Testing for Broader Effects of Foundation Species in Large Forest-Dynamics Plots
Event Type: Seminar
Date: 23 February 2021, 13:00 to 15:00
About the Event
A foundation species is a species (or group of functionally similar taxa) that dominates an assemblage numerically and in overall size (usually mass), determines the diversity of associated taxa through non-trophic interactions, and modulates fluxes of
nutrients and energy at multiple control points in the ecosystem it defines. Recent advances in statistical methodology based on decades of observational and experimental work have identified two “fingerprints” of candidate foundation
species in large forest dynamics plots: (1) they would be outliers from the expected “reverse-J” size-frequency distribution; and (2) their size or abundance would be negatively associated with the total abundance, alpha diversity of associated
woody species at local spatial scales but positively associated with local-to-regional scale species turnover (beta diversity). The negative association between foundation species size or abundance and alpha diversity of associated woody species most
likely results simply from crowding: at the local scale (e.g., in a 20×20-m subplot), when a foundation species dominates the basal area there is simply less room for any other stems. But foundation species also can enhance alpha diversity of
other associated taxa, including microbes, invertebrate and vertebrate animals, and non-woody plant species. In this talk, I lay out a framework and sampling design for investigating effects of foundation species on other associated species. I then
present initial data from a study that used these methods to investigate the relationship between the foundation tree species Tsuga candensis and diversity of associated ground-nesting ants in the ForestGEO plot at the Harvard Forest. These methods
could be employed in any large forest dynamics plot to provide valuable new data on the importance of foundation species in controlling biodiversity at multiple scales.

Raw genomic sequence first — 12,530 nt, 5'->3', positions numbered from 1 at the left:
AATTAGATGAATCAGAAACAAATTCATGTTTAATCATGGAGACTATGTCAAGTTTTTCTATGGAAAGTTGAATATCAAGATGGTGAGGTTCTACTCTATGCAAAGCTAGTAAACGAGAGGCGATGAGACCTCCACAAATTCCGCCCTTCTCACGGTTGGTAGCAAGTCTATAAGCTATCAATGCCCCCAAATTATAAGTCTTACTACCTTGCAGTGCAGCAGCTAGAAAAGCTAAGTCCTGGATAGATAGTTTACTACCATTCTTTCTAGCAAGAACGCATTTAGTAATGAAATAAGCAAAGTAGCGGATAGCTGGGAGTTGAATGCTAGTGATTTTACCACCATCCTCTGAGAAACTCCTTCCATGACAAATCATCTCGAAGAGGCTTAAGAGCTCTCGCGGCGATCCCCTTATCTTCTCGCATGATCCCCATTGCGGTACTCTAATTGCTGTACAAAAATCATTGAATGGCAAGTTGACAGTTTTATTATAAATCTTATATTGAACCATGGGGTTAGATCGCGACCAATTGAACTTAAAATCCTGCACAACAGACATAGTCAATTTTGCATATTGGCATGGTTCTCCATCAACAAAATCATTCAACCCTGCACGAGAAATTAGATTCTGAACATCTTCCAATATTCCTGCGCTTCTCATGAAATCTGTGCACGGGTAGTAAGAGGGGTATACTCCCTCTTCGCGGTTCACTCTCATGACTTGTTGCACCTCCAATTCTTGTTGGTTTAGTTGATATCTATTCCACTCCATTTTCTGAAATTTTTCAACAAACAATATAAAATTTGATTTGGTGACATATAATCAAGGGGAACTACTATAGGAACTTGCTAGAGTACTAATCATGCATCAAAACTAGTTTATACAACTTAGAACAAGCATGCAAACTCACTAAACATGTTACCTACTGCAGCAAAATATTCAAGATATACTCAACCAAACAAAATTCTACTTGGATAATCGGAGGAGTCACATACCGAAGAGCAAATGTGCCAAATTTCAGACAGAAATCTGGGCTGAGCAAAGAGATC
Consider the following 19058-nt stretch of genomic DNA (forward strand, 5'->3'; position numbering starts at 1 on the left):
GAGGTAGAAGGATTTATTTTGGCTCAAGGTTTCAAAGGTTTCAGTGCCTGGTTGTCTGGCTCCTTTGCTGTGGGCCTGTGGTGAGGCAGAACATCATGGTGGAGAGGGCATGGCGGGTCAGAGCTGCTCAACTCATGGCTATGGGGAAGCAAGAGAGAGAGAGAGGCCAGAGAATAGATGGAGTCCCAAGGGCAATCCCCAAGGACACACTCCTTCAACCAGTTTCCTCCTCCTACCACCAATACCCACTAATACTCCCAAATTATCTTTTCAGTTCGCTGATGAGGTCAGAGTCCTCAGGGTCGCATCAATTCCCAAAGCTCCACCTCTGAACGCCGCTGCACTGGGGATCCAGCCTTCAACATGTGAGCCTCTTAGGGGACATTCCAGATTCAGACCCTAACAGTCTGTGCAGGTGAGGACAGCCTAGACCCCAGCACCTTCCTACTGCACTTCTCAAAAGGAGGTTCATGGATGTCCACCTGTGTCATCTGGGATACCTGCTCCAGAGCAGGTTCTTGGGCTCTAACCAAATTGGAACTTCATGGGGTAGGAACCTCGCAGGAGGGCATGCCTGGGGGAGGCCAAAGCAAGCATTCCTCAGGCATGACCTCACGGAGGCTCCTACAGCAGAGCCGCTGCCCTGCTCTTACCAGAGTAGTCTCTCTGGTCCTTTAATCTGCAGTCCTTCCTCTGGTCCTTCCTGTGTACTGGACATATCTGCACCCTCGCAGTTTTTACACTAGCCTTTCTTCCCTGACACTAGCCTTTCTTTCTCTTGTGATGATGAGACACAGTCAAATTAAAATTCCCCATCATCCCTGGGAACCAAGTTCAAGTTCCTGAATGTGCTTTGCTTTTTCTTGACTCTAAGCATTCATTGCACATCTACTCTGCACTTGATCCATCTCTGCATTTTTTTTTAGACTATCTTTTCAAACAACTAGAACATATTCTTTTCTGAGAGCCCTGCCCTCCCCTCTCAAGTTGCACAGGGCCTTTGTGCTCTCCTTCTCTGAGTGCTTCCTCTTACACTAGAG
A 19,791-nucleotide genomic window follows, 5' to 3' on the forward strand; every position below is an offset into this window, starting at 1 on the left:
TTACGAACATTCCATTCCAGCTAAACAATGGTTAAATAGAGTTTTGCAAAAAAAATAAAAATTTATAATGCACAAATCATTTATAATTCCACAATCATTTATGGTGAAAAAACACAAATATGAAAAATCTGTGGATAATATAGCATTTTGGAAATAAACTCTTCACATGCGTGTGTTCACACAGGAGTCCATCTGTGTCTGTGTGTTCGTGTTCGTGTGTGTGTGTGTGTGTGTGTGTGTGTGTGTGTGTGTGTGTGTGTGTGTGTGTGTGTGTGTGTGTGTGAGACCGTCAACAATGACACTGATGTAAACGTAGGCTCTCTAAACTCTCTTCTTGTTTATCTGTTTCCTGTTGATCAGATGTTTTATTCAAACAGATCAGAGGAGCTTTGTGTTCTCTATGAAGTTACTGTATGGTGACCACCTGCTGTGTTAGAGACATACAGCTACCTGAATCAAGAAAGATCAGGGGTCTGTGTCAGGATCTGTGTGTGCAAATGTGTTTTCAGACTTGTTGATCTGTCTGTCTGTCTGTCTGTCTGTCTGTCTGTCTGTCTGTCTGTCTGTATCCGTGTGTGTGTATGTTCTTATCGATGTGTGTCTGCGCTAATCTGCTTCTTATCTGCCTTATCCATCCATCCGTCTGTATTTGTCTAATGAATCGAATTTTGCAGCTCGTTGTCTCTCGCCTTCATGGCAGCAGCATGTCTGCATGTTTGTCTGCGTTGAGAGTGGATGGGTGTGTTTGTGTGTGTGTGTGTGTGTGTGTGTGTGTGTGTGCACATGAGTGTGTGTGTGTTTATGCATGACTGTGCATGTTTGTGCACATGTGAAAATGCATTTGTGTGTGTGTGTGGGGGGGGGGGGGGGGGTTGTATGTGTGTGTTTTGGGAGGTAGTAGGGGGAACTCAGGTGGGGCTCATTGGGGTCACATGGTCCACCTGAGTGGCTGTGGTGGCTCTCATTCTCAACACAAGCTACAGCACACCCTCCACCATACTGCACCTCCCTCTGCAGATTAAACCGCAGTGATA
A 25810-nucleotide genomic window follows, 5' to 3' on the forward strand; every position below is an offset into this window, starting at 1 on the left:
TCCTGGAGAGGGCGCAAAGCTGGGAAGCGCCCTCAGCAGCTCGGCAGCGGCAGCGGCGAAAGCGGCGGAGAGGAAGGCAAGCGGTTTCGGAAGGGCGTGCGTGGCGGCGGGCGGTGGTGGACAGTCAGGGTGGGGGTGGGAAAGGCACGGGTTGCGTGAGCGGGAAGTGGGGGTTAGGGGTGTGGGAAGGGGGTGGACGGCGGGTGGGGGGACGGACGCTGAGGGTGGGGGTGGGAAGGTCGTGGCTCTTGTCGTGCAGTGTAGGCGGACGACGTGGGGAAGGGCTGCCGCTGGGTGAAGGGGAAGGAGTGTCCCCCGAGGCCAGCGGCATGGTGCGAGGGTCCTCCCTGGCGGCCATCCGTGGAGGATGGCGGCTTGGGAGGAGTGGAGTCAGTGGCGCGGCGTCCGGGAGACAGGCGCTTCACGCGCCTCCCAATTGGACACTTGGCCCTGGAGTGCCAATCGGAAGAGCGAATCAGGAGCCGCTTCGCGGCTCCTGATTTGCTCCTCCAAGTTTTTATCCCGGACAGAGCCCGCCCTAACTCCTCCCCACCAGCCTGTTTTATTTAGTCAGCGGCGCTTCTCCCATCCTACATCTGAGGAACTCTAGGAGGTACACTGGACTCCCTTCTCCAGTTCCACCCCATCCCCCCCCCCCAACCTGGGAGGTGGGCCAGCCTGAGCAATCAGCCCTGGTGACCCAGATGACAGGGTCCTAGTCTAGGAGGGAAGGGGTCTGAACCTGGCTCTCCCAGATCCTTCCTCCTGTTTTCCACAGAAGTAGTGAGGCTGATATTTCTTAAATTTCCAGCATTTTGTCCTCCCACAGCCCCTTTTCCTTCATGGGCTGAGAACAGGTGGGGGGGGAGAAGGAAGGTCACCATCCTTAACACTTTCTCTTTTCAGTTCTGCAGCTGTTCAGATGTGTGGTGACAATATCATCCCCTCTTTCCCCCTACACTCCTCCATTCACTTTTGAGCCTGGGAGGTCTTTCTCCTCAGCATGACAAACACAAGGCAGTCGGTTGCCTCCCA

The recorded version of this live webinar is now available for viewing.
About the Speaker
Aaron Ellison is the Senior Research Fellow in Ecology at Harvard University, Deputy Director of the Harvard Forest, and a semi-professional photographer, writer, and creative artist. He received his B.A. in East Asian Philosophy from Yale University
in 1982 and his Ph.D. in Evolutionary Ecology from Brown University in 1986. After post-doctoral positions at Cornell and with the Organization for Tropical Studies in Costa Rica, Aaron taught for a year at Swarthmore College before moving to Mount
Holyoke College in 1990. There, he was the Marjorie Fisher Assistant, Associate, and Full Professor of Environmental Studies, founding director of Mount Holyoke’s Center for Environmental Literacy, and then Associate Dean for Science, and he
taught biology, environmental studies, and statistics until 2001. In 1992, Aaron received the National Science Foundation's Presidential Faculty Fellow award for "demonstrated excellence and continued promise both in scientific and engineering research
and in teaching future generations of students to extend and apply human knowledge." Following a sabbatical year at Harvard in 2001-2002, Aaron assumed his current position at the Harvard Forest – Harvard’s 1500-hectare outdoor classroom
and laboratory for ecological research. While continuing to work with undergraduate researchers as the director of the Harvard Forest Summer Research Program in Ecology (2004-2019), Aaron introduced the concept of foundation species to terrestrial
ecology and continues to investigate their role in diversity and ecosystem function in forests throughout the world. Learn more about Aaron at harvardforest.fas.harvard.edu/aaron-ellison.